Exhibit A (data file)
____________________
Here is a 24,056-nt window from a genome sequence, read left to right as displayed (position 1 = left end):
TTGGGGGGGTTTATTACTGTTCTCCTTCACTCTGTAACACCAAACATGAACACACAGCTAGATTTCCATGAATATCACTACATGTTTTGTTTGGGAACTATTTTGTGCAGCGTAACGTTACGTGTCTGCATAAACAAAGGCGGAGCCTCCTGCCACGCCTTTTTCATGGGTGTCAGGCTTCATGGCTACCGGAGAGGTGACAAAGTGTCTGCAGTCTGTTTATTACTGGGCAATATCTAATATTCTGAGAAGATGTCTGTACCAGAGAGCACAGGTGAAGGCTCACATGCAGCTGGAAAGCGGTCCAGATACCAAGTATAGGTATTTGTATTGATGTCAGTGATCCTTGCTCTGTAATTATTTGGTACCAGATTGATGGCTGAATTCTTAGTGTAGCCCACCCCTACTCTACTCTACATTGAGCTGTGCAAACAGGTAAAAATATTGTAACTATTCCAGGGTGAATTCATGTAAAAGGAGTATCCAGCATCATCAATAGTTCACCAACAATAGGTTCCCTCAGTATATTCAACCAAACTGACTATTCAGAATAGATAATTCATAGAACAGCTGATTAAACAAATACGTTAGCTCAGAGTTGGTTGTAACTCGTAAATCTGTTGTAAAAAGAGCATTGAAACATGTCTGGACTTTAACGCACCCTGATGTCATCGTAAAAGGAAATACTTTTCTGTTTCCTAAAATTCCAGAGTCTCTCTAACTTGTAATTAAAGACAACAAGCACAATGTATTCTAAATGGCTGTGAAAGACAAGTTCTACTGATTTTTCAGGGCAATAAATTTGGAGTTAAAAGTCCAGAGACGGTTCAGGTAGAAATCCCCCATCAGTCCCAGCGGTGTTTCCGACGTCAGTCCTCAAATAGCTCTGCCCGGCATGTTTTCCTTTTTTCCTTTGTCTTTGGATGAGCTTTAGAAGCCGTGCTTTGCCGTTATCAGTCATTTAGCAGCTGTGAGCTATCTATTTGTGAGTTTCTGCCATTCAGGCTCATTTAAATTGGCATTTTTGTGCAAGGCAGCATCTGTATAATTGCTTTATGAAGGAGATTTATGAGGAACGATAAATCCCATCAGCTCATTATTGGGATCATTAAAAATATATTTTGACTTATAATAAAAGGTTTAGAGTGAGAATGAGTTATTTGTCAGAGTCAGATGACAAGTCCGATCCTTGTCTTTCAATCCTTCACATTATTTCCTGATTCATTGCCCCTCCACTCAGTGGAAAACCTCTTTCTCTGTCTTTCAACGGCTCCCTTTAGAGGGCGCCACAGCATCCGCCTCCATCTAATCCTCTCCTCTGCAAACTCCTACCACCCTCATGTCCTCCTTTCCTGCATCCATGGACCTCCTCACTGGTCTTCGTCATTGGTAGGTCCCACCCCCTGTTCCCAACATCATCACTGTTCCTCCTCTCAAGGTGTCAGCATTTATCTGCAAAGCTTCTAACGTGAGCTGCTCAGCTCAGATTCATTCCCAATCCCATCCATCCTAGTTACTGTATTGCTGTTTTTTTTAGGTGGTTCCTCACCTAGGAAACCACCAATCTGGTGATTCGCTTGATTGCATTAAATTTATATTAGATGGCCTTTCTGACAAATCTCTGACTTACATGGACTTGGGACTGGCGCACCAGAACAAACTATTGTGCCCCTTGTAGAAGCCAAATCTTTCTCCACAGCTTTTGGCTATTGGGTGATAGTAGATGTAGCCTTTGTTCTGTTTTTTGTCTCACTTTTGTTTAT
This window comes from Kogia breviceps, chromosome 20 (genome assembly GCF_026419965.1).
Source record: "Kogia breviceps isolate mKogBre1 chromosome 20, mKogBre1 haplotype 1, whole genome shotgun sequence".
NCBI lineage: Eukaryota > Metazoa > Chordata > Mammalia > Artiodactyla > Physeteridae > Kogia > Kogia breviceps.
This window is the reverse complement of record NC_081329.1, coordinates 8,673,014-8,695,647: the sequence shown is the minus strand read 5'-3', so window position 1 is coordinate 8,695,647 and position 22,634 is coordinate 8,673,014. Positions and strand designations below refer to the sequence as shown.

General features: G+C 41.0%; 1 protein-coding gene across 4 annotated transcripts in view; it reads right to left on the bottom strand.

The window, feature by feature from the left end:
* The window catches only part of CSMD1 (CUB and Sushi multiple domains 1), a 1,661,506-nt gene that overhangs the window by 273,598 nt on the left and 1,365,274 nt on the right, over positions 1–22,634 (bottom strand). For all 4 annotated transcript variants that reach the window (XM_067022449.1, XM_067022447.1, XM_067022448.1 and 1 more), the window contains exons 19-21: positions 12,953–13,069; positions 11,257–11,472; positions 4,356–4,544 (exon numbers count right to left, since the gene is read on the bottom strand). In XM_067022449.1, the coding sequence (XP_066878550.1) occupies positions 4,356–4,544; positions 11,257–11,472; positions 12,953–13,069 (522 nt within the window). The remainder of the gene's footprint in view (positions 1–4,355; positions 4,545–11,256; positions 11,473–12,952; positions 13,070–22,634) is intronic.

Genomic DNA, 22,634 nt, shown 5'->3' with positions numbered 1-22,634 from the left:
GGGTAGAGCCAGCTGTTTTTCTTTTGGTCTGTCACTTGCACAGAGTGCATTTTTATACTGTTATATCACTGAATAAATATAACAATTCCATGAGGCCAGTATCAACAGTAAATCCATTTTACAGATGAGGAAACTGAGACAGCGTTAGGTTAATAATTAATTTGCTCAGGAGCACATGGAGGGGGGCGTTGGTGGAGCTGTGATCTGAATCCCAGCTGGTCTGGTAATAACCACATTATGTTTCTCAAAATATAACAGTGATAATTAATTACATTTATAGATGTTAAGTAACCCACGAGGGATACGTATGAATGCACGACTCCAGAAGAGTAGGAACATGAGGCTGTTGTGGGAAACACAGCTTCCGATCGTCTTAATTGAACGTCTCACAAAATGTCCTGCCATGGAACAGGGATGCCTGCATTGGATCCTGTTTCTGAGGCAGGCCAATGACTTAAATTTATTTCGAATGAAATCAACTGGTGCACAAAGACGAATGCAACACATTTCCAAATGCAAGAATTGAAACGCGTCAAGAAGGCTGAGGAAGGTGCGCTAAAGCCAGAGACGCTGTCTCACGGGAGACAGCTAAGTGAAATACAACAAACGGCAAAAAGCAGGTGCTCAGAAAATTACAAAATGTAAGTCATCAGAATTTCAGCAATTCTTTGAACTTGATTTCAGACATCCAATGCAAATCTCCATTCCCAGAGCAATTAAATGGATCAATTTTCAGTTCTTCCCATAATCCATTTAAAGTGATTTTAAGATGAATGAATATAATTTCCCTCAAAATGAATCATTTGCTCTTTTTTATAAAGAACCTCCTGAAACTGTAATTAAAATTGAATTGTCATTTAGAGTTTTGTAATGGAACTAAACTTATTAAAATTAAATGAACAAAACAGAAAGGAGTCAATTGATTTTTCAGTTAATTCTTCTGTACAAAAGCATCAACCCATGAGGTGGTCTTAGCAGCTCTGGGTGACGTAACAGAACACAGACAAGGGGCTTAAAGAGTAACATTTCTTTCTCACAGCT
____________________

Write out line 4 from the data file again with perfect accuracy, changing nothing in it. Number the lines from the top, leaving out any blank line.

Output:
Source record: "Kogia breviceps isolate mKogBre1 chromosome 20, mKogBre1 haplotype 1, whole genome shotgun sequence".